OK Bloomer

6 minutes

Spring, my second favorite season, is officially here. My hyacinths marked the occasion by springing up to join my invincible oregano, their vivid indigo buds nestled among piles of crunchy brown leaves and other wind-swept debris that have blanketed my little garden all winter. They’re my annual call to outdoor action. Now is the time for me to stop thinking about cleaning up that mess of decaying organic matter and actually do it.

It can be a challenge to grow things in my soil. In spite of my best efforts, it doesn’t take kindly to strangers. It prefers the familiar company of weeds. Oklahoma’s scorching summers also are less than nurturing for many species I introduce. I’ve spent some time this spring looking for plants that grow well here, and I came across a great resource from the always-helpful OSU Extension Office. Oklahoma Proven: Plant Selections for Oklahoma 1999 – 2020 outlines a variety of plants hand-picked for Oklahoma gardeners. It’s available as a PDF download or you can order a physical copy for $15.

Below are a few of my own horticultural best bets for 2021.

Indian Blanket surrounded by Indian Paintbrush. Photo by Megan Rossman

Indian Blanket surrounded by Indian Paintbrush. Photo by Megan Rossman

Indian Blanket, also known as blanket flower, was chosen in 1986 to be the state wildflower for good reason: It tolerates heat and arid soil, so it will grow just about anywhere in Oklahoma. It’s best to plant these brilliantly multi-hued flowers in early spring or late fall so that they’ll bloom in May and continue to rebloom throughout the summer. If you want to see them in all their natural glory, take a trip to the Wichita Mountains National Wildlife Refuge in late spring where they cover meadows as far as the eye can see.

Get There
Wichita Mountains Wildlife Refuge & Visitor's Center, 20539 State Hwy 115, Hwy 115 & 49 Junction Lawton, OK 73505 or TravelOK.com
Trumpet vine. Photo by Hans Braxmeier

Trumpet vine. Photo by Hans Braxmeier

Every spring, the trumpet vine covering the front of my house bursts from its slumber and every insect within a five-mile radius heeds its call. This is a mixed blessing. The tubular burnt orange flowers are lovely to look at, but if you have issues with ants and other home-invading insects, this will not help. I watch with dread as black ants swarm all over their hardy, tentacle-like tendrils, knowing the final destination of these tiny minions is my kitchen. One bonus of my trumpet vine is visits from green hummingbirds, which momentarily frighten me when I mistake them for huge bees.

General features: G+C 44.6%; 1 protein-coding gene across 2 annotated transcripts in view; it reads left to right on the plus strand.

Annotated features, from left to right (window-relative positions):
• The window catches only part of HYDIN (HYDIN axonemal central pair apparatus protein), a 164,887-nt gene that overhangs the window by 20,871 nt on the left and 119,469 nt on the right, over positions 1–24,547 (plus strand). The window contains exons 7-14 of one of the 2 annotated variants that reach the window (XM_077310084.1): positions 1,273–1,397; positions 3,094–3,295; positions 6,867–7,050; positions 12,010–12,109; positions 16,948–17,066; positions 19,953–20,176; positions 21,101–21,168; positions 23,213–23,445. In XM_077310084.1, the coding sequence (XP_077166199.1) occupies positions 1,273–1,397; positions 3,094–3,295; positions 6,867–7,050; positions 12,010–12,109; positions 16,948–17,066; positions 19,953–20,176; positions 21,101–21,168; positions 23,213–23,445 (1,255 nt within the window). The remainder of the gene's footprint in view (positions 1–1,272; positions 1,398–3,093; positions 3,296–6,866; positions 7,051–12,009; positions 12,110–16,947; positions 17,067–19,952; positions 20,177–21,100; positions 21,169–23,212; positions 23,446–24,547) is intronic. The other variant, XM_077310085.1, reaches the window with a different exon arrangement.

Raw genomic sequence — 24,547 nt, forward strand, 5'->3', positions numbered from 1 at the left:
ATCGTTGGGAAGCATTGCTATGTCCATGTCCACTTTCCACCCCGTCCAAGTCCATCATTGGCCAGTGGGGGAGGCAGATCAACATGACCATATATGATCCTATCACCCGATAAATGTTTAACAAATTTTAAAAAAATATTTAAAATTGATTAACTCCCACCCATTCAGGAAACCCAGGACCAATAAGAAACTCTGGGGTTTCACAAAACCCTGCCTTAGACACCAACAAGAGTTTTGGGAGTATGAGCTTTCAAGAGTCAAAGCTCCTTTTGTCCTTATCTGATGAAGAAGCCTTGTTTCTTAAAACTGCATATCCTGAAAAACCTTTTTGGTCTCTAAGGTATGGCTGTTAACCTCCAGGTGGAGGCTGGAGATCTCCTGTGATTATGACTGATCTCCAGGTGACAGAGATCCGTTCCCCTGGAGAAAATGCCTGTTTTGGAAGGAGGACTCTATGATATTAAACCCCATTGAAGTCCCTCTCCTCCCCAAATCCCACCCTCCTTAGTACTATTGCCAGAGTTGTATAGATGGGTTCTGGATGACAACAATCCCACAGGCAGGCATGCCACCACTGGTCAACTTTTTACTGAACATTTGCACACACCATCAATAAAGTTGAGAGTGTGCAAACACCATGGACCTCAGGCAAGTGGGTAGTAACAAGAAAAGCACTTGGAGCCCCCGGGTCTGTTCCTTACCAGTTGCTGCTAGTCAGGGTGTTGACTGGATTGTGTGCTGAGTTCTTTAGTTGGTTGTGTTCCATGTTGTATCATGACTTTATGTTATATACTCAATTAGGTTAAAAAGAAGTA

Evening primrose. Photo by Beverly Buckley

Evening primrose. Photo by Beverly Buckley

One year I threw handfuls of wildflower seeds in my backyard and hoped for the best. In the years that have followed, I’ve seen all sorts of blooms appear as the weather warms. Evening primrose has been one of my favorites. There are dozens of varieties in many colors, but the ones that come up every year at my house have four big white petals streaked with veins of pink. Birds like to eat their seeds and bees and hawkmoths also are partial to these showy flowers. Since they grow in my awful backyard, they’re obviously tolerant of poor soil and drought, but I hear they really thrive in well-tended garden soils with plenty of sun.

Milkweed. Photo courtesy Pixabay

Milkweed. Photo courtesy Pixabay

Given its name, it’s no surprise milkweed has a tendency to grow like, well, a weed. Fortunately, it’s one that you actually want in your garden. This perennial sprouts blazing orange, yellow, or pink clusters of blossoms that pollinators love, particularly Monarch butterflies whose numbers peak in early autumn as they make their way through the state on their way down to Mexico. This drought-resistant species loves sun and grows best in well-drained soil.

Purple coneflower. Photo by Brian Martin

Purple coneflower. Photo by Brian Martin

Also known by their scientific name echinacea purpurea, purple coneflowers are nectar jackpots for pollinators. They favor sun and bad soil, which is great news for those of us that enjoy gardening but are a bit lazy about it. You may recognize the scientific name from your local health food store, as these plants are not only magnificent but also beneficial to human health. People use the flowers to make teas and supplements that are said to boost the immune system.

Written By
Megan Rossman

Megan Rossman is Oklahoma Today's photography editor.

Megan Rossman
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